Former foreign minister questions NZ's easing of Fiji sanctions
Former foreign minister of New Zealand, Winston Peters, says there is not enough evidence of free and fair elections in Fiji to justify New Zealand's sanctions being eased.
A former foreign minister of New Zealand, Winston Peters, says there is not enough evidence of free and fair elections in Fiji to justify New Zealand's sanctions being eased.
The New Zealand government announced last year that sanctions, including travel bans would be eased, and last month allowed into New Zealand a former high ranking military official, Brigadier General Iowane Naivalurua, for talks with government departments on public sector reform.
Brigadier General Naivalurua is now Fiji's Ambassador-at-large.
Mr Peters says dialogue is to be encouraged but the New Zealand government's stance is premature.
WINSTON PETERS: In every way leading up to the election, during it and after, freedom, fairness and accountability has to be demonstrated otherwise what's this election going to be about? I mean is it going to be a jack-up? We've got to know that it will not be and that all participants will be given a fair go to put their policies in front of the Fijian constituency.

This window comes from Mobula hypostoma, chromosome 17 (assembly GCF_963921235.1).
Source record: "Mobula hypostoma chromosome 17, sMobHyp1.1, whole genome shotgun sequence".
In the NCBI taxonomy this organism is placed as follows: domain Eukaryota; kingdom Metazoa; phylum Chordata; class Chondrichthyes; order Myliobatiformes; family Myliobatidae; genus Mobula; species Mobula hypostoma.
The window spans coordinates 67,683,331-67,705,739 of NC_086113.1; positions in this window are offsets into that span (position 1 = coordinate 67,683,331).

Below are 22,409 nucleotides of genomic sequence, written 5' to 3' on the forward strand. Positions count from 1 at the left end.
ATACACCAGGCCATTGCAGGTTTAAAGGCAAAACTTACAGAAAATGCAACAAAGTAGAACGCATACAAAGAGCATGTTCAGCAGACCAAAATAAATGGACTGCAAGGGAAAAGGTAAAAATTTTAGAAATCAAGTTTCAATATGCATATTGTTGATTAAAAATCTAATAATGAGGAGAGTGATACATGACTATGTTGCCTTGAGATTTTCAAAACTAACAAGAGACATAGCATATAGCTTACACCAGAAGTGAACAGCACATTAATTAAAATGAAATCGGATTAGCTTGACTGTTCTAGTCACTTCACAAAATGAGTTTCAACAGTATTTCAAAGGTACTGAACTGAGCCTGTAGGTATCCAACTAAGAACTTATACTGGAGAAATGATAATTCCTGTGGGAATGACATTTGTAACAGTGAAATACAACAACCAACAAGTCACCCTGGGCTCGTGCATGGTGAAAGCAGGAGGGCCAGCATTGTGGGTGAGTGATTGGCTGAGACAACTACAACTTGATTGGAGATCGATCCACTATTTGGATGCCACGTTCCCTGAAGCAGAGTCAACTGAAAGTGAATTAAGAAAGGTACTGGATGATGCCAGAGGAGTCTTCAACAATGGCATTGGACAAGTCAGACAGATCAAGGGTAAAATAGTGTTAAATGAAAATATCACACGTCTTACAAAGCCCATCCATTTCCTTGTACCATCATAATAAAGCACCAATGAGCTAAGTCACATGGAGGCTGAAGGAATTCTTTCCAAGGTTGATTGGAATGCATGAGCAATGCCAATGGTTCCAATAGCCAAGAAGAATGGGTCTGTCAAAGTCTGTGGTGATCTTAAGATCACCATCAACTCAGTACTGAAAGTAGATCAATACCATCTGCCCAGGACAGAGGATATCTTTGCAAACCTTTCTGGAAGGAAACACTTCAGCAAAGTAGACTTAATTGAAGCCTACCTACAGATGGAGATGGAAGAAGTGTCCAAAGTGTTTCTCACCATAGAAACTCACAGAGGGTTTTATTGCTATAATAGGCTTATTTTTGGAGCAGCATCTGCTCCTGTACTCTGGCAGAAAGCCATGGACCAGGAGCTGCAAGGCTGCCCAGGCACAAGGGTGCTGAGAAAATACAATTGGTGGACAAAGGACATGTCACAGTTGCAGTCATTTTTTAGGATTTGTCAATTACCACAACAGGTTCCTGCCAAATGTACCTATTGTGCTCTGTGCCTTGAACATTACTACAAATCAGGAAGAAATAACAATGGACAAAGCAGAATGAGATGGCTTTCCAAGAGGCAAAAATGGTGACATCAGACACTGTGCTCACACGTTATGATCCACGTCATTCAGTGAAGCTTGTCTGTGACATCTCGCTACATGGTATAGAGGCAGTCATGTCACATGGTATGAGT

SALLY ROUND: So has this New Zealand government got it right, a pragmatic, gradual easing of sanctions? They even allowed a top regime official to visit a couple of weeks ago.
WP: Look I've seen this approach before back in 1996/97 and you know you've got to ask yourself, and it came from the British in that case - let's allow them back in the Commonwealth, they've been okay - and I thought to myself at that time, just what are you using for a measurement to make that kind of decision when you haven't got substantial evidence that your decision is right. You know the government probably hopes, possibly hopes it's right. I don't think they've got any evidence to back that up at all at this point in time. And we'll see come September whether or not there are free, open and fair elections. What is the state of the electoral roll? What percentage of people have been enrolled? What is the state of preparedness of all the officials for a fair and open election? Those are fundamental things on which I am getting disturbing information from other groups in Fiji as to that preparedness or lack of it. And there is no prize in this business for naivety. We've been around as a country, long enough in a democratic sense to know what conditions or preconditions we should insist upon. And I'd hate to think that they are being compromised.
SR: And do you know what the visit to New Zealand of the former police commissioner, now a so called ambassador-at-large, was about a couple of weeks ago, were you involved in that visit at all? Do you know what it was about?
WP: No, not at all in any way. I do say this, continual communication and dialogue is to be encouraged. I've got nothing to complain about on that score. But it's when, how shall I say, some people, maybe experienced but naive nevertheless, think that they understand the environment with which they're dealing when clearly they don't. This is a country that has had four coups and until we get the military to understand - you stay in the barracks, that's what your role is - then we won't make any progress in Fiji.
To embed this content on your own webpage, cut and paste the following: